Nila Sweeney
If you’re still reeling in shock after receiving your winter electricity bill, you may be concerned about the health of your bank balance. These strategies will show you how to get your savings back on track and help you to reach your home ownership goals sooner.
Pay yourself first
If you’ve ever been fortunate enough to get a pay rise, you’ve probably noticed that a peculiar thing happens: the more you earn, the more you spend. You have plans to bank that extra $400 a month, but somehow it always disappears. Similarly, if you’ve been able to successfully cut out an expensive vice, like smoking a pack of cigarettes a day, you may wonder why your wallet isn’t now bulging with extra twenties?
The fact of the matter is, saving money takes discipline and intent: it doesn’t just happen, so get going by creating a savings plan. Then, commit to paying yourself first each month before any of your bills and expenses. Most experts recommend starting by transferring 10% of your gross salary to a high-interest savings account; make sure it’s not linked to your ATM account, or you’ll be tempted to dip into it when your finances are low.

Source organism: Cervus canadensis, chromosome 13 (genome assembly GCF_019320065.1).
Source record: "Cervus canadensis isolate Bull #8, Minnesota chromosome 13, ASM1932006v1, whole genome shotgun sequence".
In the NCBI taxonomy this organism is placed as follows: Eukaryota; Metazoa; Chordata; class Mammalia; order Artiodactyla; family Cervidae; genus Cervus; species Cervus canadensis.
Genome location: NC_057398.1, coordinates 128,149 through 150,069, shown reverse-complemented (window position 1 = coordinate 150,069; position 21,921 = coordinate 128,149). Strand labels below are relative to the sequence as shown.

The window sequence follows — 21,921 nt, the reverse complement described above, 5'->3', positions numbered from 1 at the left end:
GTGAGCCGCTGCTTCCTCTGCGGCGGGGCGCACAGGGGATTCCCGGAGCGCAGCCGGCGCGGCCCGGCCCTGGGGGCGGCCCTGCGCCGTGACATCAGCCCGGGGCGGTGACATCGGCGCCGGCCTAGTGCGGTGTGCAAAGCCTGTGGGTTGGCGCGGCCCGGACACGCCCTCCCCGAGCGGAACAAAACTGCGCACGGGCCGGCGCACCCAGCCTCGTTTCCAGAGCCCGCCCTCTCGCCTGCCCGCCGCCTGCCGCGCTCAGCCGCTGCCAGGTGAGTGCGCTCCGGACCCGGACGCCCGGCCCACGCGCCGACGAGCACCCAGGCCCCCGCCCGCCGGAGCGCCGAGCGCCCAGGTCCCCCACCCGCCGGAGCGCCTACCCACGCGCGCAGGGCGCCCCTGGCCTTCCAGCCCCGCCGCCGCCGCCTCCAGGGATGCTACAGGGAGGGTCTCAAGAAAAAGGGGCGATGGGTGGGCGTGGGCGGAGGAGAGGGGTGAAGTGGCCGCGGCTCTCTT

Spend cash
It may sound counter productive to spend money when you’re trying to save, but it actually works. The idea is to pay for everything you buy using cash – not EFTPOS, not a debit VISA card, not a credit card, but cold-hard currency.
“Spending cash constantly reminds us of the value of a dollar,” explains Frank, a software engineer who clawed his way out of $70,000 worth of debt by adopting some smart money strategies. “Buying a fancy $4 Starbuck’s coffee on plastic can become so much of a habit that we become oblivious to the fact that real money is changing hands… and spending cash makes it impossible to spend more than you have.”
Pay off your personal debts
Credit cards and car loans are not only a financial drain on your monthly budget, but they can also impact your ability to get a home loan once you’re ready to buy.
“It’s very important that you try and pay off your debt before purchasing your first home,” advises Alex Wilson from “It will limit how much money you can borrow, because the banks don’t like to see that the person they are lending money to is swamped with debt in any way shape or form.” Once your personal debts are cleared, that’s more money you can deposit into your savings account each month, which takes you one step closer to your home ownership dreams.

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